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  • Writer's pictureMatt Dod

Hell Comes To Frogtown

Updated: Apr 27, 2020


Donald G. Jackson, R.J. Kizer, Robert J. Kizer

January 1988


In 2019, ‘Rowdy’ Roddy Piper is revered as a beloved member of the WWE Hall of Fame. But this is not how this illustrious career started.

After coming to WWE in 1984 after being remembered as one of the late ‘70s most dastardly villains.

Because what is scarier or more villainous than a muscular, 6-foot Canadian marching to the ring, adorned in a generic tartan kilt to the sound of bagpipes? Yeah, I don’t get the connection either, but this was the 80’s – these things didn’t concern people at the time.

Coming out of the NWA, the late 80s saw the astronomical rise of wrestling’s most iconic captivating personalities. Becoming a fan-favourite with his charged interview sections that rank among the most entertaining in the industries history.

Whether spraying Morton Downey Jr at Wrestlemania or breaking Cyndi Lauper’s gold record Piper was always surrounded by in-ring controversy.

Driving WWE’s success in the 80’s and being recognised as one of the key factors in their global expansion. With a penchant for pushing the envelope, he battles on MTV’s genre spanning ‘War to settle the score’ building his reputation to headline the very first Wrestlemania and colliding with A-team star Mr.T in a famous battle at Wrestlemania 2 the following year.

Apart from his physical strengths and formidable in-ring prowess, Hot Rod, was more respected for his mastery on the microphone. He was extremely charismatic and humourous with a sharp tongue and a keen ear, never missing an opportunity for a witty comeback.

He revolutionised the talk segment within wrestling, hosting his thoroughly successful and often copied Piper’s Pit. A series that spanned 30 years and often ended in show stealing catastrophes and storyline progression. Most times, the unexpected would happen, such as the night when he shattered a coconut over the head of Jimmy “Super Fly” Snuka.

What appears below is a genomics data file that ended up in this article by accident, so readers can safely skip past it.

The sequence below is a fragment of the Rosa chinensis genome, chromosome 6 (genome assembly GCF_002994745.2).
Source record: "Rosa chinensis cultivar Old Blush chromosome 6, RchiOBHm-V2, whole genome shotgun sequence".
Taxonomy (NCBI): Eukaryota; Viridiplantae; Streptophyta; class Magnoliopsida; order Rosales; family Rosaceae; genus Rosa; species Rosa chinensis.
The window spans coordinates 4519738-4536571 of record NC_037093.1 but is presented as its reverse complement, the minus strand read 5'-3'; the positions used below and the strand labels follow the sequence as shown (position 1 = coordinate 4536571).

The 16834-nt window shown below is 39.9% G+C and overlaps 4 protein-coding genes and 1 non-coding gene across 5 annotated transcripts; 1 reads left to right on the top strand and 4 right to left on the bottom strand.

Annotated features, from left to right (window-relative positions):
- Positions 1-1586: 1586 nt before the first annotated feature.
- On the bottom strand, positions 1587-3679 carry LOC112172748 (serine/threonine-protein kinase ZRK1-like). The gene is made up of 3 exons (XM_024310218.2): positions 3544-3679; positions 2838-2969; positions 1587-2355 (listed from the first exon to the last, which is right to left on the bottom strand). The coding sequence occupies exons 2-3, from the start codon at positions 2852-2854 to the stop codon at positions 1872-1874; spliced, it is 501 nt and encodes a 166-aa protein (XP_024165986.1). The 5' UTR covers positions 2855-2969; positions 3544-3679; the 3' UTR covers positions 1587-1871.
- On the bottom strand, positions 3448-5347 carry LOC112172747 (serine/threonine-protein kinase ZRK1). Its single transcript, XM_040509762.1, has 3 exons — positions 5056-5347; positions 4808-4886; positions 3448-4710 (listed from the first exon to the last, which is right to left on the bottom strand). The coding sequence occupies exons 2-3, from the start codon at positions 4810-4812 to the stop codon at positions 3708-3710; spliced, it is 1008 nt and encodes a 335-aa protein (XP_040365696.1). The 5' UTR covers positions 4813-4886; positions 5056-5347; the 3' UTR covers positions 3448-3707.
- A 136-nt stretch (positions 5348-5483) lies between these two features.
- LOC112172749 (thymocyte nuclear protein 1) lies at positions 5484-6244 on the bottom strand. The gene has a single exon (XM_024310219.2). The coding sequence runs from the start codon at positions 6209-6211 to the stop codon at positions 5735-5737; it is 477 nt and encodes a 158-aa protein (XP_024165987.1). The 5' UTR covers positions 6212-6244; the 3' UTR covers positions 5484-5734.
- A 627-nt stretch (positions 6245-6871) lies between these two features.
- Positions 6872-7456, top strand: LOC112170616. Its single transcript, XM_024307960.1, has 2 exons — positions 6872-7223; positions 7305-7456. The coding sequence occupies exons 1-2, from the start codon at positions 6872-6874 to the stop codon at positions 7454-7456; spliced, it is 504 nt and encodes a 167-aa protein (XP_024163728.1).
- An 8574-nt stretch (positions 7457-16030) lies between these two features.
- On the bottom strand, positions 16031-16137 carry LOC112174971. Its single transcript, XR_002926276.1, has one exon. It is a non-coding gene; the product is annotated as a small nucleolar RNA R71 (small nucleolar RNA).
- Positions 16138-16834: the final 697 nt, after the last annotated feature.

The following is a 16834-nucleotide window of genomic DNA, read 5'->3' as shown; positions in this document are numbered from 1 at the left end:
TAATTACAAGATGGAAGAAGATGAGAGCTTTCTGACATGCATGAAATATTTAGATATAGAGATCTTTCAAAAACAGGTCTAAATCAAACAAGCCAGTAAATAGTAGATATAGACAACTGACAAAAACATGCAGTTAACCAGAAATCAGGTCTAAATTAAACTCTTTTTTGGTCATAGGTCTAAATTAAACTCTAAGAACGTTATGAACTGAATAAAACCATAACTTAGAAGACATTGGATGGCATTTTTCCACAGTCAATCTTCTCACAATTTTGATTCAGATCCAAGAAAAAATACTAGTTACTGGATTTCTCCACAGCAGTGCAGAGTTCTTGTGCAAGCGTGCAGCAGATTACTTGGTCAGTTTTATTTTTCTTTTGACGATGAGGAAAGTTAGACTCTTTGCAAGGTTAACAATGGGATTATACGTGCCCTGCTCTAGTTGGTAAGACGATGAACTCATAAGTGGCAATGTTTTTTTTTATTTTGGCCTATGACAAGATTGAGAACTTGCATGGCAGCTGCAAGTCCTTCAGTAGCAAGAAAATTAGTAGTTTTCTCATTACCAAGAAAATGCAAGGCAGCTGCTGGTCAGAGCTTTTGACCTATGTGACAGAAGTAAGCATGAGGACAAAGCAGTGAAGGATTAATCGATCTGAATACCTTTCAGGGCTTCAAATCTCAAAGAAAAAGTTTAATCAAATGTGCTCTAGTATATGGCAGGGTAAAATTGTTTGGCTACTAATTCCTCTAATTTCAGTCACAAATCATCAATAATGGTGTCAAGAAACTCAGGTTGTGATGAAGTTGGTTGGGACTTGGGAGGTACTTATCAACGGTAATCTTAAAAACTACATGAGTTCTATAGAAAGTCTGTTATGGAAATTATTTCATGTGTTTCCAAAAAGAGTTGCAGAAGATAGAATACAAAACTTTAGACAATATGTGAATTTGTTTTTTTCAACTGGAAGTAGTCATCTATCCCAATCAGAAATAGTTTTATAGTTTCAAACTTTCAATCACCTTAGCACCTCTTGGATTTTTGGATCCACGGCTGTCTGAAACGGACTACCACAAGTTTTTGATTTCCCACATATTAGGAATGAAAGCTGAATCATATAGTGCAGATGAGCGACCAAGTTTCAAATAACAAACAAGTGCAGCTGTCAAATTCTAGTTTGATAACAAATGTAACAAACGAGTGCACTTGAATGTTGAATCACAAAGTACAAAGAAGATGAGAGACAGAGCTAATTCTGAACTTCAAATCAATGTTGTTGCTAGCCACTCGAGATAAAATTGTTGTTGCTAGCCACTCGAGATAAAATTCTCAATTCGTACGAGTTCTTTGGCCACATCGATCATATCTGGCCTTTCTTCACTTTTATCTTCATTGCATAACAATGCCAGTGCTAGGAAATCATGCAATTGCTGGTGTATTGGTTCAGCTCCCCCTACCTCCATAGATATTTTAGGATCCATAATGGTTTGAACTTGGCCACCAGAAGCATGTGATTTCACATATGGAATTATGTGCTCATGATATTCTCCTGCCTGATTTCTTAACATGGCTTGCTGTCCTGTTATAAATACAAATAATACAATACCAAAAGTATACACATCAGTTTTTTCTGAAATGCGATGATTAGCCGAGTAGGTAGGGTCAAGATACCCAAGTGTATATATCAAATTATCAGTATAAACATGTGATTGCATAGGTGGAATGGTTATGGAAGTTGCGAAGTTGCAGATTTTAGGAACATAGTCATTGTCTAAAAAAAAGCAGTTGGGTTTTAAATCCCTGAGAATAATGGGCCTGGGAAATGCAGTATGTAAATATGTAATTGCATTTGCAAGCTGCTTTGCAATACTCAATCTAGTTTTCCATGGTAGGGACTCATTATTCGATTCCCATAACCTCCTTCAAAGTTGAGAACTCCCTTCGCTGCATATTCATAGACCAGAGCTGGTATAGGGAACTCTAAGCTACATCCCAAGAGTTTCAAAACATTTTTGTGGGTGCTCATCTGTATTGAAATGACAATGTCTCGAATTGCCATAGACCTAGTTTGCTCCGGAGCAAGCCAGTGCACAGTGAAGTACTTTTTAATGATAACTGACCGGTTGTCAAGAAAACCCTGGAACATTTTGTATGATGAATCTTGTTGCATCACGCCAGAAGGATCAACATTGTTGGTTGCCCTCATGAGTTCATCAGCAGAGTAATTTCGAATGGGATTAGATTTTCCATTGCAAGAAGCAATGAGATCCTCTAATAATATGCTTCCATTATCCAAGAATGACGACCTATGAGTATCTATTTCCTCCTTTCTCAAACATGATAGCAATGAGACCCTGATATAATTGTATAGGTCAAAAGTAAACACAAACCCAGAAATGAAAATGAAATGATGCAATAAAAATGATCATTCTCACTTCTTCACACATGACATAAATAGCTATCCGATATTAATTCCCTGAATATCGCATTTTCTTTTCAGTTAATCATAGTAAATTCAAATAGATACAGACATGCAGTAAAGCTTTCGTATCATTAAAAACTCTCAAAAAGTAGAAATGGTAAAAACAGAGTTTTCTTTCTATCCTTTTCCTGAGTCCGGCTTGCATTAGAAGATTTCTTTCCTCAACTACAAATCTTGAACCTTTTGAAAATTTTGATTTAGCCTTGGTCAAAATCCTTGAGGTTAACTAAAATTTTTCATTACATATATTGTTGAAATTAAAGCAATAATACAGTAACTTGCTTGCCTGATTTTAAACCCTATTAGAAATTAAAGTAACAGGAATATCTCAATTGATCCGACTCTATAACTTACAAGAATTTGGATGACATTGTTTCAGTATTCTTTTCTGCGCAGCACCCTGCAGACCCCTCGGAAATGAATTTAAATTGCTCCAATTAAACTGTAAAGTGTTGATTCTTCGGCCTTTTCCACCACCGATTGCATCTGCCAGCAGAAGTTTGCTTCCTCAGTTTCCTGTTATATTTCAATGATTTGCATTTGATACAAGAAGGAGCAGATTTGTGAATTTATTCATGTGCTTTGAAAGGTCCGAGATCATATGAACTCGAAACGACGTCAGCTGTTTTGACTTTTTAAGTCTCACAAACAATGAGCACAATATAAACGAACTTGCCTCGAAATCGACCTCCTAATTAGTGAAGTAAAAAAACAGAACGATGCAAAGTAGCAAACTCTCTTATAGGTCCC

WrestleMania 3 marked a significant night for Piper, as it was his last match before a brief retirement from the ring. Piper defeated Adrian Adonis – this absolute ham hock - by using a Sleeper Hold and added to the humiliating loss by shaving his nemesis's head. As Adonis’ locks were shorn, the Silverdome erupted, earning Piper one of his biggest ovations in WWE.

Piper received his first taste of Championship gold on January the 19, 1992 when he defeated The Mountie for the Intercontinental Championship. At WrestleMania 8, he took on Bret "Hit Man" Hart in another classic match, losing the gold but remaining a fan favourite.

Over the next 10 years, Piper found smaller success in other wrestling promotions before returning home to WWE for his induction into the Hall of Fame in 2005. Even after his first official retirement, he continued to regularly unleash chaos on television. He won the tag-titles with Ric Flair defeating the Spirit Squad at cyber Sunday in 2006.

Yes that was 52 year old Roddy Piper and 57 year old Ric Flair, both legends yes, but also both retired – defeating a team consisting of young up and comers 35 years their junior. Realism.

He continued to feature in segments as a verified legend including WWE spin-off show ‘Legend’s House’ which allowed a new generation of fans to appreciate Piper’s magnetic personality as well as multiple memorable in-ring segments with the likes of Stone Cold Steve Austin.

“Rowdy” Roddy Piper claimed he was born to cause controversy, and his wild, freewheeling life proved that statement to be more than hyperbole.


A fresh and never before tried trope of action adventure media - Following the fallout of a great nuclear holocaust, humanity is depleted and desperate, struggling to survive in the wastelands.

Oh I wonder how this will turn out.

A temporary Women’s government is formed to gather the remaining Fertile human males, who have become one of the rarest commodities on the planet.

Okay, that’s a little more interesting, a bit sexually aggressive, but cool.

The world is filled with giant mutant humanoid frogs who have started their own communities. Giant humanoid frogs. Get the fucking popcorn because I’m all in.

This modestly budgeted sci-fi adventure follows Rowdy Roddy Piper’s character ‘Sam Hell’ – get it, Hell comes to Frogtown. Why not use his first name in the title? Sam comes to Frogtown sounds much more friendly.

Sam Hell is a one dimensional hero character, with his heaving muscles, flowing hair and Schwaternegger esc one-liners….


The film uses sex as a huge draw. It’s marketing campaigns, VHS box art and promotional posters all heavily featuring a slave-girl, princess Leia looking woman with a futuristic post apocalyptic bra and pants on.